New Online Guides Teach Consumers How Building Codes Make Homes More Energy Efficient

Release Date: Thursday, September 15, 2011

Washington, D.C., September 15, 2011 – Thanks to the new partnership between the Building Codes Assistance Project (BCAP) and Consumers Union, user-friendly, interactive online guides and downloadable publications are helping homeowners and buyers save energy and money by teaching them the potential of building energy codes to address and improve home energy performance.

“Everyone should have the right to an energy-efficient home that meets national standards,” said Cosimina Panetti, advocacy director of BCAP. “Energy codes – minimum requirements for efficient design and construction – offer a cost-effective way to reduce energy use and monthly bills, while also lowering carbon emissions. It’s a win-win-win.”

Energy Codes: A Consumer Issue

A 2011 Consumers Union survey found that 86% of homeowners want to know a home’s energy operating costs before they buy or rent; 82% of homeowners believe they have a right to homes that meet national standards; and 77% of homeowners think that homebuilders should not construct less efficient homes at the consumer’s expense.

“Energy codes affect the majority of the population, but are often overlooked as a consumer issue,” said Stacy Weisfeld, energy campaign organizer for Consumers Union. “Strong energy codes help not only people moving into new homes, but also future buyers and the community as a whole.”

The average U.S. homeowner will spend about $2,175 on home energy costs this year, or about $180 a month. An energy-efficient home that complies with the 2009 national energy code can save homeowners $235 or more each year compared to an average new home that does not meet the 2009 code.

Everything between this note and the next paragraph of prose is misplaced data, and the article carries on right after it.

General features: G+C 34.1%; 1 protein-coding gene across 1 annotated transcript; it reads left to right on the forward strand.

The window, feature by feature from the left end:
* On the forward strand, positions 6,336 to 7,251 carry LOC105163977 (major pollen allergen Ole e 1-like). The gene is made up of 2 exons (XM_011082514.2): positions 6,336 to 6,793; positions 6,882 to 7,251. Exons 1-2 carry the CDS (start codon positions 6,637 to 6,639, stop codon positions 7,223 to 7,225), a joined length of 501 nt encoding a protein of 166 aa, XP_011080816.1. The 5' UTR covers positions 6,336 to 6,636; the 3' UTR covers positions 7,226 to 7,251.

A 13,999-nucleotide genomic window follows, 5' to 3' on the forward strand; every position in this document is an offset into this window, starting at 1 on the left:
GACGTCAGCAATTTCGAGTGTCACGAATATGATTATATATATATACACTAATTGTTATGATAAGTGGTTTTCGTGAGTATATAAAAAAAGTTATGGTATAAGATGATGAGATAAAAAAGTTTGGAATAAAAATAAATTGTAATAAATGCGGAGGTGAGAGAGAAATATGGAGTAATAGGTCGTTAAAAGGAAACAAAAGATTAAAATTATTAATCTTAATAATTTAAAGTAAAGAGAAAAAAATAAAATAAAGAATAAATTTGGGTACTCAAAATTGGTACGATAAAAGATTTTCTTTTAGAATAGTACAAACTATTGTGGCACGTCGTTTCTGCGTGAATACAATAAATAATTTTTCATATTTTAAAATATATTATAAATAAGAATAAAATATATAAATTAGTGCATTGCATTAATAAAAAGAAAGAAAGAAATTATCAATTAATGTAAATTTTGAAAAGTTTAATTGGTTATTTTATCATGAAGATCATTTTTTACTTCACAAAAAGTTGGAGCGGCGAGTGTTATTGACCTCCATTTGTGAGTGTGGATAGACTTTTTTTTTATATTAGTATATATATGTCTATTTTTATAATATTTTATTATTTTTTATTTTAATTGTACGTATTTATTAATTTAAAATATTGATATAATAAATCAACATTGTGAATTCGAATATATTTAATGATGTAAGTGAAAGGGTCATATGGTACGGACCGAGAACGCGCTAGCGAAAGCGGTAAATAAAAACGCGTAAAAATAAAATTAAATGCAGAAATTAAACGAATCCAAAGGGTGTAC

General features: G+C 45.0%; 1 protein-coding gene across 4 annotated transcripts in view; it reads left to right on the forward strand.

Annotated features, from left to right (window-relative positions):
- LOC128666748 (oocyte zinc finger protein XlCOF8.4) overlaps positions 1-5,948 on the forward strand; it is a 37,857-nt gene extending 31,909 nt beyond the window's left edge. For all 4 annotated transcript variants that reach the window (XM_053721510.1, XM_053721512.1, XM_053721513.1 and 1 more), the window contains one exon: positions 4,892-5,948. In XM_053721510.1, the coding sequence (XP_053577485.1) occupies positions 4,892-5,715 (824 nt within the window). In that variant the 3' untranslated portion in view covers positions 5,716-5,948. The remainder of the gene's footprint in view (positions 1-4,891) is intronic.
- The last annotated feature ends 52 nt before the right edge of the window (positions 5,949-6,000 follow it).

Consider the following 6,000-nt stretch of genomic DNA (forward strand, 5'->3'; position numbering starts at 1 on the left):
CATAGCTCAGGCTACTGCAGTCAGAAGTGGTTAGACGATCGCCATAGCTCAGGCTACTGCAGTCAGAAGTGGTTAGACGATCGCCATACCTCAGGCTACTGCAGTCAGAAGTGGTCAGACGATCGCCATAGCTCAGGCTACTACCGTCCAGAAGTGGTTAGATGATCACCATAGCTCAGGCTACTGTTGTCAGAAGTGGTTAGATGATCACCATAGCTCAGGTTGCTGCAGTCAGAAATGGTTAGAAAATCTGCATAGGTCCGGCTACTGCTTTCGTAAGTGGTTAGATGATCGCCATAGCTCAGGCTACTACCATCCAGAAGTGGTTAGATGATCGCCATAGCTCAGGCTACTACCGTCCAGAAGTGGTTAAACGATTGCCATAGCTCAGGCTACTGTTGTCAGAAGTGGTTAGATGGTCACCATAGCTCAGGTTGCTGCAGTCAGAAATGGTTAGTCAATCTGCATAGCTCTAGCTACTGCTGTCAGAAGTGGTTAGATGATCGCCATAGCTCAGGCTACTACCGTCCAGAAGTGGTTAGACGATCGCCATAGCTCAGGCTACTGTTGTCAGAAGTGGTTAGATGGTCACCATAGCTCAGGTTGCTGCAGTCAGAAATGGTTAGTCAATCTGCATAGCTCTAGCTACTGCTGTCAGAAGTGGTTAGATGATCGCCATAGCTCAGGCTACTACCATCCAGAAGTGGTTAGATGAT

Energy Code Resources

The new tools provide information about energy codes and checklists homeowners and buyers can use to identify whether construction meets building energy code requirements.

The interactive tools and downloadable publications are hosted on both the BCAP website and the Consumer Reports Greener Choices site.

The resources include:

“We want to empower consumers to shop assertively for energy efficiency when they buy or renovate a home, just as they have learned to do when they shop for refrigerators and air conditioners,” Weisfeld said. “Consumers who use these new energy codes toolkits will know exactly what to look for, and which questions to ask builders, sellers and home inspectors when shopping for a home.”

BCAP and Consumers Union are also inviting consumers to become more active in state-based campaigns to educate consumers and strengthen adoption and enforcement of energy codes.Current campaigns are underway in Maine, New Hampshire, Ohio and Michigan.

Video Showcases the Interactive Tools

Video content is available to watch, download or embed that shows the easy accessibility of the energy codes resources. (The video does not include logos and can be used for any web or television purposes.)

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